What to do? Most viewers still want the couple to end up together; we just don't want to watch them be together. You can see why the writers might resort to a temporary breakup—one that endures for about as long as the Gilmore Girls runs and then gets resolved by the series finale. If they do, I'll play along. The marriage plot remains a tried-and-true narrative thread, and in Victorian novels it never bothers me when a seemingly unworkable relationship is miraculously, happily tied up in the final pages. If these lengthy hindrances and postponements are simply the television equivalent, then I'm willing to believe Donna, Rachel, Carrie and every other Jane Eyre-inspired sister when she finally tells me—right at the end—"Reader, I married him."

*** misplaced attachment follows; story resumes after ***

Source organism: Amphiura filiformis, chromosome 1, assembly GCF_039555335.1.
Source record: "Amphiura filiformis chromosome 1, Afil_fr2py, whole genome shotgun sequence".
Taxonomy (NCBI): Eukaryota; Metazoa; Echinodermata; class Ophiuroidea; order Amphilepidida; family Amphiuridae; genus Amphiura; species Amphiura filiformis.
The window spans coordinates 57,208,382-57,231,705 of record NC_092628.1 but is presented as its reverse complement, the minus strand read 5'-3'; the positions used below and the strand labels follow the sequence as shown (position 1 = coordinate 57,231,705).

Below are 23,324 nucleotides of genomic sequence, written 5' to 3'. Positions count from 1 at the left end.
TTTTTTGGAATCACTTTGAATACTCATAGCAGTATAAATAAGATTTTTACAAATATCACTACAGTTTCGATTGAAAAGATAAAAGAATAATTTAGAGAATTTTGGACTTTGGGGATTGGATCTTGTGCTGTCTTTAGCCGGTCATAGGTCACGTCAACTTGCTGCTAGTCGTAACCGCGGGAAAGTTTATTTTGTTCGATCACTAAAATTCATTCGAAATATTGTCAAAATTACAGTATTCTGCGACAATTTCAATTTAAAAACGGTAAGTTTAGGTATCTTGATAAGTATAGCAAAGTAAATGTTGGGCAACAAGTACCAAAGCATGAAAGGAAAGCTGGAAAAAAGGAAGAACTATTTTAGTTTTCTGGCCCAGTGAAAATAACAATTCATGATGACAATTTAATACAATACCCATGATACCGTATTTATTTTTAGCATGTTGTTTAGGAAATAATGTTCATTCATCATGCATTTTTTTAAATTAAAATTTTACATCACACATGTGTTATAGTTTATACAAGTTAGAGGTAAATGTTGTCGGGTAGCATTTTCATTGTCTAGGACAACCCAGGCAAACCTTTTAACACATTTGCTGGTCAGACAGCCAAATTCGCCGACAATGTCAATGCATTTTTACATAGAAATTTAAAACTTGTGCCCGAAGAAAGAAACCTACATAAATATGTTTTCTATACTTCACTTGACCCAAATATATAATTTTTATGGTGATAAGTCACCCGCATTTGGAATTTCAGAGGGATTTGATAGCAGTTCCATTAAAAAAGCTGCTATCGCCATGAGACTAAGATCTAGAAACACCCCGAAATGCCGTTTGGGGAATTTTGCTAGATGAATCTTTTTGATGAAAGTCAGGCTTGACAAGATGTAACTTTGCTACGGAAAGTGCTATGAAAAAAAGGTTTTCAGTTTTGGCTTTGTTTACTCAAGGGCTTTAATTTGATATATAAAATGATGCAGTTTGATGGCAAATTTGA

TODAY IN SLATE
Justice Ginsburg’s Crucial Dissent in the Texas Voter ID Case
The Jarring Experience of Watching White Americans Speak Frankly About Race
How Facebook’s New Feature Could Come in Handy During a Disaster
The Most Ingenious Teaching Device Ever Invented
Sprawl, Decadence, and Environmental Ruin in Nevada
You Should Be Able to Sell Your Kidney
Or at least trade it for something.
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- Police Use Tear Gas to Break Up College Pumpkin Festival Turned Violent
- Racist Rancher Cliven Bundy Challenges Eric Holder in Bizarre Campaign Ad
- Supreme Court Allows Texas Law That Accepts Handgun Permits but not College IDs to Vote
An All-Female Mission to Mars
As a NASA guinea pig, I verified that women would be cheaper to launch than men.